"Beyond Man" is an analysis of race, religion, and activism.
In this series, we ask acclaimed authors to answer five questions about their book. This week’s featured authors are An Yountae and Eleanor Craig. Yountae is Assistant Professor of Religious Studies at California State University, Northridge. Craig is Program Director and Lecturer, Committee on Ethnicity, Migration, and Rights, Harvard University. Their book is Beyond Man: Race, Coloniality, and Philosophy of Religion.
Roberto Sirvent: How can your book help BAR readers understand the current political and social climate?
An Yountae (AY): I hope Beyond Man will help readers better understand the complex ways in which religion constitutes and mobilizes politics, especially in a time where we see the rise of fascist regimes and politics. The key issues that lie at the heart of today’s social and political concern are driven by the problem of growing inequality at the global level. And the problem of inequality, while largely attributed to the issue of political economy and class, is inseparable from race. Both the global and the domestic geography of wealth distribution draws a stark division along the racial line. Beyond Man points at race and religion as the crucial unit or constellation that was instrumental in the formation of colonial modernity. The long history of racial configuration since the pre-modern Europe was also a process of religious reconfiguration. Managing religion and race has always been the core constitutive function of colonialism/coloniality.
Eleanor Craig (EC): Beyond Man demonstrates the distinctive roles that European Christianity has played in the projects of conquest and racialization that Yountae references. For these reasons, Beyond Man contributes to conversations that seek to understand, “How did we get here?” Here, a time of globalized racial capitalism and deadly, carceral militarization justified by racial and societal hierarchies that are just intuitive to those who dominate. Here, a time of ongoing coloniality in both settler and so-called postcolonial contexts.
And also, here, a time of profound resistance. J. Kameron Carter writes poetically about fugitive modes of Blackness that refuse to be consumed and digested by the colonial political machinery. Mayra Rivera’s chapter on Sylvia Wynter shows just how variable and complex the relationship between religion and race can be. One of the constant arguments running through Beyond Man is that western philosophical worldviews have never gone unopposed or unanswered.
What do you hope activists and community organizers will take away from reading your book?
EC: Philosophers usually trail activists and organizers in understanding the present and what needs to be done. Because of publishing timelines, we are already in a different moment than when these chapters were written! Still, I hope that activists and organizers find places of alignment and places to pose new questions. I hope that there is a sense of affirmation—that they find continuities with the modes of resistance we are writing about that can fuel the imagination and give strength. My hope is to follow and support the directions those on the ground would want to take and I welcome that feedback. My contact with activist worlds usually isn’t about directing campaigns or organizing protests, but helping to hold spaces where those who are doing that work can reflect and regroup. Perhaps this book can be one of those spaces! I want to continually be in shared efforts to find and create alternatives to what exists.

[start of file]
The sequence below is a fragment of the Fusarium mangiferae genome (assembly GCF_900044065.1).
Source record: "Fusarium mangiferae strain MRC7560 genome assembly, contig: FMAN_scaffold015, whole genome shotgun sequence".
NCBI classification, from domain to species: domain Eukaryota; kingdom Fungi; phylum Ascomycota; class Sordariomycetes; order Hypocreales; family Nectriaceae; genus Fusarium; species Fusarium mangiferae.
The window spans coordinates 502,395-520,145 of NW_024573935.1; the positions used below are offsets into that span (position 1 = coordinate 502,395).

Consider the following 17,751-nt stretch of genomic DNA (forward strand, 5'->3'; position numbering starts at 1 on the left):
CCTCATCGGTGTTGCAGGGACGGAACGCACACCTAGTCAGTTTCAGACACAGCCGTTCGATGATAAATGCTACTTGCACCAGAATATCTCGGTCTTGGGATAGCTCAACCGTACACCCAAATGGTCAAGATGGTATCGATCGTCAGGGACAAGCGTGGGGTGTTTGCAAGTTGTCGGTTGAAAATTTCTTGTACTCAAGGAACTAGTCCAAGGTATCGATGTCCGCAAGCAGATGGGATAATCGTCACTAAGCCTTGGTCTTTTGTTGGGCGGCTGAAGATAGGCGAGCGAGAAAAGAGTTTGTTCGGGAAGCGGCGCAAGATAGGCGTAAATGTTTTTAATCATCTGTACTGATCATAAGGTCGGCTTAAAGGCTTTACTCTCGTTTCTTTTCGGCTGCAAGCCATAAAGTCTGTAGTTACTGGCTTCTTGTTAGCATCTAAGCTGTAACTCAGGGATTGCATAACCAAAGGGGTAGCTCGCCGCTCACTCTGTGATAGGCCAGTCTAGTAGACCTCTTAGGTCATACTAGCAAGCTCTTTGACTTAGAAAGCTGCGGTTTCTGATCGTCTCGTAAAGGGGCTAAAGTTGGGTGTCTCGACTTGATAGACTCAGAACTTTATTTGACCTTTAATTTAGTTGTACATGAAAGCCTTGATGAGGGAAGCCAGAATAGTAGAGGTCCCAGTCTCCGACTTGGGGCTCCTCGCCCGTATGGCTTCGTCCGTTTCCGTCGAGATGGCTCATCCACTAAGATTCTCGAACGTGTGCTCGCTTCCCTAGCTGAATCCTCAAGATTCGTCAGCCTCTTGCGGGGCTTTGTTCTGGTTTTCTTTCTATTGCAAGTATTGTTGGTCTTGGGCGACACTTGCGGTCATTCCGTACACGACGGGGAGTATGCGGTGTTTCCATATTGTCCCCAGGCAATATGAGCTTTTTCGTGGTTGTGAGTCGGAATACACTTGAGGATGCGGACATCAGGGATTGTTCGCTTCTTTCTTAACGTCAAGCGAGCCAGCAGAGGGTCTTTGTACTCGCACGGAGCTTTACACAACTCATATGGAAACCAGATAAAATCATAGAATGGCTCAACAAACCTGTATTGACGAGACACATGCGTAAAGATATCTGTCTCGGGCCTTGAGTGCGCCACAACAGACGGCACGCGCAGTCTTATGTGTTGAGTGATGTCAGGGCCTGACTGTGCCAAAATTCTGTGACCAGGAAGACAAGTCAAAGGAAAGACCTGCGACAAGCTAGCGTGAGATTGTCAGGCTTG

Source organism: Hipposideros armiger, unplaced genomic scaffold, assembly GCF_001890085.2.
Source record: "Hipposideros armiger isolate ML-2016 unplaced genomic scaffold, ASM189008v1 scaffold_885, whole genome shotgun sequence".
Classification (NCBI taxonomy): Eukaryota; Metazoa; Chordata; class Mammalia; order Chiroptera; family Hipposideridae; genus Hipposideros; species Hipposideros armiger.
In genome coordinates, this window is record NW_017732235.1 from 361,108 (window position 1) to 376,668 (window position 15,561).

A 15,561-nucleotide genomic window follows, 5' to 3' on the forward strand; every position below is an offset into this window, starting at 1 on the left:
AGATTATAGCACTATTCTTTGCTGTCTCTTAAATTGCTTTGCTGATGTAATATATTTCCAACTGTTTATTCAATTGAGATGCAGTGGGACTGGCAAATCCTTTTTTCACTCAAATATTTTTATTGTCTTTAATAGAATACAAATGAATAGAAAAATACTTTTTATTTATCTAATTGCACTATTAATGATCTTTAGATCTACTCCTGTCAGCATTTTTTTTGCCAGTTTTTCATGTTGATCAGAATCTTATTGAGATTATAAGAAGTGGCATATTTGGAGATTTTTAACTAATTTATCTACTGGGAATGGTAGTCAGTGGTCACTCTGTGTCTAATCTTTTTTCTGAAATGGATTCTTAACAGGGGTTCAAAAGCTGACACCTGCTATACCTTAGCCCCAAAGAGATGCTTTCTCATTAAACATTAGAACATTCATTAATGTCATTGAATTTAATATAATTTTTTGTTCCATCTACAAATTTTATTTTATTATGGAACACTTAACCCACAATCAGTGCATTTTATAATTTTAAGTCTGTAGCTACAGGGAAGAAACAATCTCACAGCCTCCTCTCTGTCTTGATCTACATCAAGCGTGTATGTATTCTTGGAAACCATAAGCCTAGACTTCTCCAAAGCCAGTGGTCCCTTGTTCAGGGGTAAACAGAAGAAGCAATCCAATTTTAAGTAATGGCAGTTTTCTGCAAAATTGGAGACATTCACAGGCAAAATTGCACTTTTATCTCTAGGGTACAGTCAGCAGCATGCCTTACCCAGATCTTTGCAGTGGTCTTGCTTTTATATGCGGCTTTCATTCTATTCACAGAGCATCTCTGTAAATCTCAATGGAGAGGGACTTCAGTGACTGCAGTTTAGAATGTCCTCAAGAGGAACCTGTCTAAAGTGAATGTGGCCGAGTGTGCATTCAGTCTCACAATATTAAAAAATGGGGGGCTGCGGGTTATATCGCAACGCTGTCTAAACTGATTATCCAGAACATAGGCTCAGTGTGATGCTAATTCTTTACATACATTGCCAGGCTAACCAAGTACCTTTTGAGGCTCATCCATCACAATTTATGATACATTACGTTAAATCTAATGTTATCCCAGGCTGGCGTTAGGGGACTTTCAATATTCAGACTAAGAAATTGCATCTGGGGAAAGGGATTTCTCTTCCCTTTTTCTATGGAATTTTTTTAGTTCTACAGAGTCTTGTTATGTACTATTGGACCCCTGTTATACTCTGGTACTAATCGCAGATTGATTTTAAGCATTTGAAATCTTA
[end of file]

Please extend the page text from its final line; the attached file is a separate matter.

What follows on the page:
AY: The powerful role of religion in mobilizing movements and imagining an otherwise. Religion’s constitutive role in the creation and the maintenance of communities, relations, and desires. We refuse to confine religion to a narrow concept. By religion we mean a deeper dimension of life, a certain affect, symbolic and material capacity or imagination to relentlessly seek an alternative way of relating to the self and each other. The imagination and the praxis of mobilizing a different way of being, a different mode of social relations is itself an active philosophical intervention, an active religious intervention.
We know readers will learn a lot from your book, but what do you hope readers will un-learn? In other words, is there a particular ideology you’re hoping to dismantle?
AY: I’d like the reader to unlearn the simple binary of religion and the secular. This binary is rooted in a narrow definition of religion and it basically projects the West-centric definition of religion as a universal category. It often foments an all-too-easy dismissal of religion and an uncritical acceptance of the myth of the secular. It inculcates the biased association of religion with traditional values often incompatible with critical and rational worldviews while equating the secular with the normative status associated with liberal values of progress and equality. The different essays included in Beyond Man commonly point out that the presumable secularity of the western liberal order is equally as theological—in that it is ridden with ideologically loaded values, sectarian worldviews, exclusionary norms, and as dogmatically positioned as any religion/theology would do. When we uncritically accept this problematic binary, it makes us blindly embrace the ideal of the secular that runs on the premise of its colonial/white/hetero-patriarchal/capitalist theology while losing sight of the myriad struggles and imaginations that religion has continuously inspired.